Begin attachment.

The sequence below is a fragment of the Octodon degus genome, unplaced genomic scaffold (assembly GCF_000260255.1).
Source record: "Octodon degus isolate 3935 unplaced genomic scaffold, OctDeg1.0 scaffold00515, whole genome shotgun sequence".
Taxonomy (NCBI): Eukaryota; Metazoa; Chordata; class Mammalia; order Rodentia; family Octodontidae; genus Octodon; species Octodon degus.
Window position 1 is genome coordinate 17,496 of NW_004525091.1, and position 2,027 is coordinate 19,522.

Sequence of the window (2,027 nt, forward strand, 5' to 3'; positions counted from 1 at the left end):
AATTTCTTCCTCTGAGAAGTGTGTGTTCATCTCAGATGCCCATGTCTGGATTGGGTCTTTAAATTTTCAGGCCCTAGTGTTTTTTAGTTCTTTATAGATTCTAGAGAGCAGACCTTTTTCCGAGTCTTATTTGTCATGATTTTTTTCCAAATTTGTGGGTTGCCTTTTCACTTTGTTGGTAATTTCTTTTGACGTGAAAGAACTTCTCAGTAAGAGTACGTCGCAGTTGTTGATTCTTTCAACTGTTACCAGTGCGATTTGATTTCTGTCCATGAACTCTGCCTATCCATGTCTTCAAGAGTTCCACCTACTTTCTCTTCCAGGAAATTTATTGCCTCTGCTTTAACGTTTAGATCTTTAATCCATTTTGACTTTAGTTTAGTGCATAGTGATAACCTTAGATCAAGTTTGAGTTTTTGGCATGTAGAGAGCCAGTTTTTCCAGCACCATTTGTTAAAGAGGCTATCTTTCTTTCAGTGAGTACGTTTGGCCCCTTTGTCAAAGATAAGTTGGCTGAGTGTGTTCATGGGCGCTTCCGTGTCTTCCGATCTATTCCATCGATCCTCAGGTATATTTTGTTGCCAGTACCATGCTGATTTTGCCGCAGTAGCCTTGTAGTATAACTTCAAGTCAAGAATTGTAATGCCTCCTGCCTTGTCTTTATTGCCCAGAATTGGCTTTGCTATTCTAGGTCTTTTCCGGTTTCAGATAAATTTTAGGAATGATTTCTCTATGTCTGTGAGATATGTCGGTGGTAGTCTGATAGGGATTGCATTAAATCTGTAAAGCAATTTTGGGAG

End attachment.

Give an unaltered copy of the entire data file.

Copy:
The sequence below is a fragment of the Octodon degus genome, unplaced genomic scaffold (assembly GCF_000260255.1).
Source record: "Octodon degus isolate 3935 unplaced genomic scaffold, OctDeg1.0 scaffold00515, whole genome shotgun sequence".
Taxonomy (NCBI): Eukaryota; Metazoa; Chordata; class Mammalia; order Rodentia; family Octodontidae; genus Octodon; species Octodon degus.
Window position 1 is genome coordinate 17,496 of NW_004525091.1, and position 2,027 is coordinate 19,522.

Sequence of the window (2,027 nt, forward strand, 5' to 3'; positions counted from 1 at the left end):
AATTTCTTCCTCTGAGAAGTGTGTGTTCATCTCAGATGCCCATGTCTGGATTGGGTCTTTAAATTTTCAGGCCCTAGTGTTTTTTAGTTCTTTATAGATTCTAGAGAGCAGACCTTTTTCCGAGTCTTATTTGTCATGATTTTTTTCCAAATTTGTGGGTTGCCTTTTCACTTTGTTGGTAATTTCTTTTGACGTGAAAGAACTTCTCAGTAAGAGTACGTCGCAGTTGTTGATTCTTTCAACTGTTACCAGTGCGATTTGATTTCTGTCCATGAACTCTGCCTATCCATGTCTTCAAGAGTTCCACCTACTTTCTCTTCCAGGAAATTTATTGCCTCTGCTTTAACGTTTAGATCTTTAATCCATTTTGACTTTAGTTTAGTGCATAGTGATAACCTTAGATCAAGTTTGAGTTTTTGGCATGTAGAGAGCCAGTTTTTCCAGCACCATTTGTTAAAGAGGCTATCTTTCTTTCAGTGAGTACGTTTGGCCCCTTTGTCAAAGATAAGTTGGCTGAGTGTGTTCATGGGCGCTTCCGTGTCTTCCGATCTATTCCATCGATCCTCAGGTATATTTTGTTGCCAGTACCATGCTGATTTTGCCGCAGTAGCCTTGTAGTATAACTTCAAGTCAAGAATTGTAATGCCTCCTGCCTTGTCTTTATTGCCCAGAATTGGCTTTGCTATTCTAGGTCTTTTCCGGTTTCAGATAAATTTTAGGAATGATTTCTCTATGTCTGTGAGATATGTCGGTGGTAGTCTGATAGGGATTGCATTAAATCTGTAAAGCAATTTTGGGAG